February 05, 2019

Living at Home Ain't Such a Drag (on Spending): Young Adults' Spending In and Out of Their Parents' Home

Aditya Aladangady, Laura Feiveson, and Andrew Paciorek

In the wake of the Great Recession, the share of young adults living with their parents increased sharply, and it has remained elevated since (figure 1a). Many young adults likely moved back in with their parents, or never left home in the first place, because they could not find a job paying enough money to allow them to live alone. But the increased rate of living at home has persisted even as per capita income has recovered and the employment rate among young adults has returned to pre-recession levels (figure 1b). There is a growing literature attributing this pattern to a range of possible factors, including lower perceived job stability or income growth expectations, a shift in social interactions towards video games and social media, a cultural shift in the acceptability of living at home, and increased housing costs.1 Regardless of the underlying cause, however, this shift in behavior has important implications for household consumption.

 

Figure 1: The Recent Experience of Young Adults

Figure 1. The Recent Experience of Young Adults. See accessible link for data description.


Source: Current Population Survey, 12-month moving average. "Young adults" include ages 18 to 32. "Family" includes parents but also grandparents, older siblings, and others.

Accessible version

By living together, young adults and their parents may jointly save on a variety of costs relative to maintaining multiple households (Kaplan 2012). In addition to the obvious savings on rent and utilities, home production activities may have some returns to scale. Cleaning and cooking, for example, may be more efficiently done in a single household as opposed to two separate ones. These efficiencies could imply more overall saving by the members of the household, or the amount saved could be redistributed toward spending in other areas. In this note, we quantify the net change in annual spending--both in total and within various categories--by a young adult who has just moved out of her parents' home, holding income constant.2

To explore this spending behavior, we use data from the Panel Study of Income Dynamics (PSID). Because it follows families over time, the PSID allows us to directly compare the spending of a family with a young adult living at home to the spending of the same family members when the young adult moves out. In particular, as shown in figure 2 below, we can track changes in spending and income of families between two waves of the survey, both for families that continued to live together (left side of flow chart) and for families where an "adult child" splits off to form a new household (right side).3

 

Figure 2: Combining subfamily with adult child in PSID data

By combining families in this way, we can estimate the difference in how spending changes for a family that had an adult child move out compared to a control family that continues living together. Specifically, we estimate the following regression for combined family spending growth:

$$$$ \Delta c^{combined}_{it} = \beta_1 {SPLITOFF}_{it} + \beta_2 X_{it} + \delta_t + \delta_i + \varepsilon_{it} $$$$

In the regression, the change in spending of a combined family ($$ \Delta c^{combined}_{it} $$) is simply the change in family spending for a household that continued living together (figure 2, left panel). For a family where an adult child moves out into a new household, $$ \Delta c^{combined}_{it} $$ is the change in combined spending of the young adult and any family members with whom they were living previously (figure 2, right panel). The variable $$ {SPLITOFF}_{it} $$ is an indicator that takes the value of one for a young adult that split off from their parent household to form their own household or zero otherwise. We also include time ($$\delta_t$$) and household ($$\delta_i$$) fixed effects, as well as a set of controls $$X_{it}$$ that include the level and change in combined income and family size. Given estimates from this regression, we can see how much more the combined family spends when the child moves out of the house controlling for income and family size. We run the regression with both changes in the dollar value of consumption and in the log value of consumption on the left hand side.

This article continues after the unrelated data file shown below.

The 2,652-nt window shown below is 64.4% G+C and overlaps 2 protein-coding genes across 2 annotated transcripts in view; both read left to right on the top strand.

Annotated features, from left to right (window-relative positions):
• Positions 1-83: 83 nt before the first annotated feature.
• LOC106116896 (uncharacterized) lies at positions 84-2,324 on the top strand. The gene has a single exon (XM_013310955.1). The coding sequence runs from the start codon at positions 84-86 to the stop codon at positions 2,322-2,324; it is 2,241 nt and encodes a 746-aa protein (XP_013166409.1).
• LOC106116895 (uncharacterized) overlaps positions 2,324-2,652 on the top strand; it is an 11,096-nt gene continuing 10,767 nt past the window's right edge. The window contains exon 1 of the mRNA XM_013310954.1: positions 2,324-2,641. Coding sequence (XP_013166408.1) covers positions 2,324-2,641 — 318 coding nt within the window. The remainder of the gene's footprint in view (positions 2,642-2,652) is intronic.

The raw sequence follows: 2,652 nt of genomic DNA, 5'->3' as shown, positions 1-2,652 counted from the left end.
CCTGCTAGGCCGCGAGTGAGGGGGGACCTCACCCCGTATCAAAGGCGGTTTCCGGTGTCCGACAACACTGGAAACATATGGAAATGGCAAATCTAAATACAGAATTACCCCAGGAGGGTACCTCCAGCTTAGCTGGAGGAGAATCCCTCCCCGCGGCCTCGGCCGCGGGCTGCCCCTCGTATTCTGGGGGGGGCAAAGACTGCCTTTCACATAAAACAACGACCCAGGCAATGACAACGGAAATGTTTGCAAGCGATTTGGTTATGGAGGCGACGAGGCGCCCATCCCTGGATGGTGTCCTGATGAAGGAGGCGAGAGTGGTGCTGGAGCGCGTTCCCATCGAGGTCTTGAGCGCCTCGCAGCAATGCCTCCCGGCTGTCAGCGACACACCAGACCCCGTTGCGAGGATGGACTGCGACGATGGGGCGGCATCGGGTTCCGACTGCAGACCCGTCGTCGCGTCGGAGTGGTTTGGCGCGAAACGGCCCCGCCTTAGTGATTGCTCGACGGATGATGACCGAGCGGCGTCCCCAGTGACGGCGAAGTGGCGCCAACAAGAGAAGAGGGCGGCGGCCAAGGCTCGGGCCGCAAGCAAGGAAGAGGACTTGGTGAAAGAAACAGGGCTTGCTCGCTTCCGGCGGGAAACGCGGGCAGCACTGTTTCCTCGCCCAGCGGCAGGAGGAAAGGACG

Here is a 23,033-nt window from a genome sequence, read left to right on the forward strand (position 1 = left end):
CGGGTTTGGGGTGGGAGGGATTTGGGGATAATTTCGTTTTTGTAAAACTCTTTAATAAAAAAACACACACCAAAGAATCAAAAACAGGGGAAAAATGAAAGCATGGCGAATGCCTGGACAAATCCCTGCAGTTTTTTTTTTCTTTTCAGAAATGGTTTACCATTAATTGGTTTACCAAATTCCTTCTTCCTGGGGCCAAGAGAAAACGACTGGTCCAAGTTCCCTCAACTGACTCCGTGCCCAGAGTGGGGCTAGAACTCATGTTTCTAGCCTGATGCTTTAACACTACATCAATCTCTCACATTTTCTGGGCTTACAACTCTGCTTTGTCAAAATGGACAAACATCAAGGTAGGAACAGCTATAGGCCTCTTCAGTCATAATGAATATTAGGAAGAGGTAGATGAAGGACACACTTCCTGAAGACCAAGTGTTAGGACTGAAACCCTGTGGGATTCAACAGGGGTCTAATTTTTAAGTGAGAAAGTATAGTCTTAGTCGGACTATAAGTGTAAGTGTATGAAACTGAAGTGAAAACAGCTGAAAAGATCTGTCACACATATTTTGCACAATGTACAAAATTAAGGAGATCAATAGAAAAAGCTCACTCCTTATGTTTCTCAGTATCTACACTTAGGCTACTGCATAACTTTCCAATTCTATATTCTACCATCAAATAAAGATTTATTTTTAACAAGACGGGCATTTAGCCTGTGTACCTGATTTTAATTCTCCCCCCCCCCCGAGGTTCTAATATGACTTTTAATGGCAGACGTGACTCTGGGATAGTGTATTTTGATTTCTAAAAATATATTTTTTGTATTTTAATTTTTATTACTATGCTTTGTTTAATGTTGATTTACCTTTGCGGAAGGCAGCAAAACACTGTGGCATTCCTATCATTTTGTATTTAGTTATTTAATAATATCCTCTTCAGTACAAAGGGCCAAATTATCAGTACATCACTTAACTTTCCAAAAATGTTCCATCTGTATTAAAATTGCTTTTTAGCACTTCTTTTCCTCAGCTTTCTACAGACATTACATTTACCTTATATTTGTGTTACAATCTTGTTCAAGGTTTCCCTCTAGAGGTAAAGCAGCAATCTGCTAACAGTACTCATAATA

The results of these exercises are shown in figure 3 below, where the top panel shows estimates of the absolute dollar value of changes and the bottom panel shows the percentage changes implied by the log value regression. Categories of spending are broken out in blue, with the red marker denoting total spending in all measured categories.

 

Figure 3: Estimated Responses to Moving Out

Figure 3. Estimated Responses to Moving Out. See accessible link for data description.


Note: Whiskers show 95 percent confidence bands around the point estimates represented by the dots.

Accessible version

We find that adult children who move out spend roughly $13,000 more annually than their counterparts who continue living with their parents, as indicated by the red dot in the top panel of figure 3.4 Not surprisingly, much of the effect--about $6,400 per year--comes from increased spending on housing and utilities expenses. The results also suggest that movers spend more on certain other components like food and transportation (which includes car purchases) where there may be returns to scale within a household. Another category in which we may expect returns to scale is furniture. Expenditures on furniture--which make up less than one percent of total spending on average--are not significantly different for those moving out in dollar terms, but do appear large and significant when estimated and expressed as a percent of total furniture spending (see the bottom panel of figure 3).